By 𝐃𝐫. 𝐁𝐚𝐥𝐮𝐤𝐮 𝐉𝐨𝐬𝐞𝐩𝐡
It is noble to work painstakingly in some ghostly operation theatre between the cracking walls of a grotesque health centre in rural Uganda. Indeed, saving tens of lives in an ebola outbreak is counted for heroism especially if the doctor dies in line of duty.
However, in the grand scheme of things, advocacy for quality health services and the wellbeing of health service providers saves millions of people. Unfortunately this is a slighted realm of health service provision.
Up until 2017, doctors in Uganda were vilified caricatures of witty cartoonists that portrayed them as either negligent or insatiable thieves of government drugs.
Then came Dr. Ekwaro Obuku who changed the narrative when elected president of the Uganda Medical Association (UMA). Obuku epitomises the doctor that the future needs.
A vivacious, tenacious and eloquent healthcare leader who was laser focused on improved health services for patients and “wealth services” for doctors.
In the 24 months of his leadership, there was a realisation of salary increment of health workers across the board, streamlining of medical internship, providing incentives for postgraduate medical trainees and a continuous critical appraisal of health services at government facilities.
He was the face of the heated countrywide doctors’ strike of 2017 that galvanised the medical fraternity across generations and cadres. At the height of the doctors’ strike, we recall that Dr. Obuku was assaulted by unknown assailants and suffered head injury. He however arose from his sick bed with fierce fervour to move forward a healthcare revolution.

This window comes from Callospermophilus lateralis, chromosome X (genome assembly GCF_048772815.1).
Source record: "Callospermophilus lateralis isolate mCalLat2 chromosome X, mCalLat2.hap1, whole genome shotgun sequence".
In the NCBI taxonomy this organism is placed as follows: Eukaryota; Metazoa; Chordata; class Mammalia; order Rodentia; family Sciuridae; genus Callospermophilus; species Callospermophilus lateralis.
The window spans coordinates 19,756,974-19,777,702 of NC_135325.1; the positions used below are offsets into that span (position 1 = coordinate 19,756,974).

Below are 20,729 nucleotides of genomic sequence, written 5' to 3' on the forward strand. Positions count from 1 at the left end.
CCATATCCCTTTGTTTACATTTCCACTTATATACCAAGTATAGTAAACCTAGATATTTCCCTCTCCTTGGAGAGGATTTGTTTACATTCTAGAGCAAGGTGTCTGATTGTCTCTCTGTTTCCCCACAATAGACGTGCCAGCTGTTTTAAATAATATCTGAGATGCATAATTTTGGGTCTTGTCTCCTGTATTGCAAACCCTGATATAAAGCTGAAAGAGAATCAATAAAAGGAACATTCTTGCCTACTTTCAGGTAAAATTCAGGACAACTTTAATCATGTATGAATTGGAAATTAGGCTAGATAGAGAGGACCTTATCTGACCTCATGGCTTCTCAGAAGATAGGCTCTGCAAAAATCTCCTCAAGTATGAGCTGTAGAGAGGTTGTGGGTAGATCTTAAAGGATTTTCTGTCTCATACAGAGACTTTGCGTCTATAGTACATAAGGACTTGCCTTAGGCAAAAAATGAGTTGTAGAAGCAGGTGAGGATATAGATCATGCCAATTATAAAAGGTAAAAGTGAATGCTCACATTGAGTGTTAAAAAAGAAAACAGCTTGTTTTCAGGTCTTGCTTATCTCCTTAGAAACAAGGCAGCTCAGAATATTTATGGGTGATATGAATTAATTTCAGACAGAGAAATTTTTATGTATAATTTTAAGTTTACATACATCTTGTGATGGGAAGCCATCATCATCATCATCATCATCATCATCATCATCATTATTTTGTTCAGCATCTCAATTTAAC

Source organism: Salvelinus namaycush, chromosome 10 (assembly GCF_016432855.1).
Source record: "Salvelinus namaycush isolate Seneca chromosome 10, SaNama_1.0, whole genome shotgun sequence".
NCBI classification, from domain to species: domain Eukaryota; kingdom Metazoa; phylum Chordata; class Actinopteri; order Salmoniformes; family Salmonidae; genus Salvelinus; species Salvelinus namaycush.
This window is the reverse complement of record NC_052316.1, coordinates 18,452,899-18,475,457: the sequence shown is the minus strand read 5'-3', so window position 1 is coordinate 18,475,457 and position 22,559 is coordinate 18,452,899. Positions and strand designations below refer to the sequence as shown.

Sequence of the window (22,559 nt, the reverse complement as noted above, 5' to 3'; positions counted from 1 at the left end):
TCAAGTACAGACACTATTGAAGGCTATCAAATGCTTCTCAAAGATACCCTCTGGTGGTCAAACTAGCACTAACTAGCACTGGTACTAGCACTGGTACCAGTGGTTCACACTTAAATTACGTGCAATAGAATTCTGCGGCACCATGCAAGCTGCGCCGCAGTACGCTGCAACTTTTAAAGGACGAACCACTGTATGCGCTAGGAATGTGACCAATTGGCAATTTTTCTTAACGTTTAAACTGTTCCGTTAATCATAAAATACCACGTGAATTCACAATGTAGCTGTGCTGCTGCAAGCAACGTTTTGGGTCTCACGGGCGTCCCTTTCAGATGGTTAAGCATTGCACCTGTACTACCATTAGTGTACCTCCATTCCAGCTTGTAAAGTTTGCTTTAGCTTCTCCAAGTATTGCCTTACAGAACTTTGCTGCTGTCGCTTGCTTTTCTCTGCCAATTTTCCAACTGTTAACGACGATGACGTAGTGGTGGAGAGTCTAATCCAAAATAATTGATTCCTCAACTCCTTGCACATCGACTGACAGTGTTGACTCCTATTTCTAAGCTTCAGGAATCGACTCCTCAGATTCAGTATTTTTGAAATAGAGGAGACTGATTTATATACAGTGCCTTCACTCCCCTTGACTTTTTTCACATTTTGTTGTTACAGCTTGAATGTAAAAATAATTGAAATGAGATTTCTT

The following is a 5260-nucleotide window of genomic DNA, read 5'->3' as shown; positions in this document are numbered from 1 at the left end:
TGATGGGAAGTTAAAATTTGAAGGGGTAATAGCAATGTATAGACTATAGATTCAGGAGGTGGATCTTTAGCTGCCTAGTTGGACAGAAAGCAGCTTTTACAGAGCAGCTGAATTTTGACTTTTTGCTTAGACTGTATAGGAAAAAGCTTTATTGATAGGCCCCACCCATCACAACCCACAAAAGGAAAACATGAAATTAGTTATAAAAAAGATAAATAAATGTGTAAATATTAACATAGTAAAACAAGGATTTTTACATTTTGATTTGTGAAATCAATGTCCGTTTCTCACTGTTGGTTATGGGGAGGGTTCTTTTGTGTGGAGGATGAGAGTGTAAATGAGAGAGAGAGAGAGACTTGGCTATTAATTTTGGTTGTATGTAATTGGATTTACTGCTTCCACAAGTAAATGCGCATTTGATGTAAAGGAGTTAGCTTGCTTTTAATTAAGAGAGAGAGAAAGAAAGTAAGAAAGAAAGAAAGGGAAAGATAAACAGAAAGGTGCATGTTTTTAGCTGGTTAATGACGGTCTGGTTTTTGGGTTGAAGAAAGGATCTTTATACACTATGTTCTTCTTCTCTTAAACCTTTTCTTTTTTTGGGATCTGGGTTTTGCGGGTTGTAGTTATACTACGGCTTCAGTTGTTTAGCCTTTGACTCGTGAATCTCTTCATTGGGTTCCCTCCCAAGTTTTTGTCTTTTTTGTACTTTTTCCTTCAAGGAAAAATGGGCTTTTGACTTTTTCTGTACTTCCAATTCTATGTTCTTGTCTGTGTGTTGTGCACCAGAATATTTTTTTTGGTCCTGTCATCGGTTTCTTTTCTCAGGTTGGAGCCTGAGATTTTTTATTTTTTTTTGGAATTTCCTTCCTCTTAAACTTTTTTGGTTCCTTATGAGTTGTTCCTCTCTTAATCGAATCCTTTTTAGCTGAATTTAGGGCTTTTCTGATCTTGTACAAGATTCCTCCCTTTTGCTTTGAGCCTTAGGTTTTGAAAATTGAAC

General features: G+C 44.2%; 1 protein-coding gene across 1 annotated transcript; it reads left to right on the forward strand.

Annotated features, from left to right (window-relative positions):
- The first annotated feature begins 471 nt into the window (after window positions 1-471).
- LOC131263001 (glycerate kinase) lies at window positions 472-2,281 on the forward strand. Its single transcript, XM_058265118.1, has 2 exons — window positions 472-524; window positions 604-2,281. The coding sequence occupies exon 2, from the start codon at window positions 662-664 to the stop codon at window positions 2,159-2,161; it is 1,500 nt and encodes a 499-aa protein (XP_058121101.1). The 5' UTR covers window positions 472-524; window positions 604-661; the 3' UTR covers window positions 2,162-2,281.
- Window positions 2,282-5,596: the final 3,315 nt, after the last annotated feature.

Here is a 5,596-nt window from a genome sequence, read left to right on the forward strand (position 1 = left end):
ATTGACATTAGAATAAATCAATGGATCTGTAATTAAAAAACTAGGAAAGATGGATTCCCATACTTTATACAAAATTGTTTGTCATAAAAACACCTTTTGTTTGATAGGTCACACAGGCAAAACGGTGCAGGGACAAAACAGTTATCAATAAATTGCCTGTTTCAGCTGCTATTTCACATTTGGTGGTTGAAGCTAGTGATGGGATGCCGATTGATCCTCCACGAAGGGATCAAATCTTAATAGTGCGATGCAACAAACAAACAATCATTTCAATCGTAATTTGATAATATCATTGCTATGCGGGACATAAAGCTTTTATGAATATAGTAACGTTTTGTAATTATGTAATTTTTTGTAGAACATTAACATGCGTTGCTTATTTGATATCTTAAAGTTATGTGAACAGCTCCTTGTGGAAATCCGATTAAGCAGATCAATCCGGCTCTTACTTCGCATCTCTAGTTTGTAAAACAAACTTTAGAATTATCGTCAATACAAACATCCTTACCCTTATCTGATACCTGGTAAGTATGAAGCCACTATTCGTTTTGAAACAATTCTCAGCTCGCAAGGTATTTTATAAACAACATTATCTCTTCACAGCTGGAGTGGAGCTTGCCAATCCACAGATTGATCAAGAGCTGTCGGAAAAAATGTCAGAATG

Despite polarised politics, Obuku and his committee negotiated concessions with central government that none of his recent predecessors envisioned.
The UMA now has vibrant SACCO to which the president of Uganda has generously contributed. It is in Obuku’s time that the annual grand doctors’ conference was inaugurated, an event that brings together local scholars to present pragmatic solutions for our health care problems.
It is now more honourable to be employed by the government health service commission than any time of the recent generations. Public universities attest to an increase in enrolment for postgraduate specialist training now that the prospects are less murky.
While cognizant of the role of other players in realisation of these achievements, we must not forget that everything rises and falls on the leader, the man in the arena.
Borrowing from the solemn words of Theodore Roosevelt: while his face was marred by dust and sweat and blood; Obuku strove valiantly while daring greatly. His place is not with those cold and timid souls who neither know victory nor defeat.
Now that UMA has elected a new president we looked forward to continued advocacy for patient safety, availability and reliability of supplies and services with the hope that someday government health facilities will be the prized health care provider for both the hobo and honcho.
There is still need for better employment terms for health workers to stimulate an of health workers from the private health sector and a return of the “work-exiled” health professionals to the service of the average Ugandan. Over to you Dr. Richard Idro, the new president of UMA to keep the momentum of the Obuku revolution.
The writer is the General Secretary of the Association of Physicians in Uganda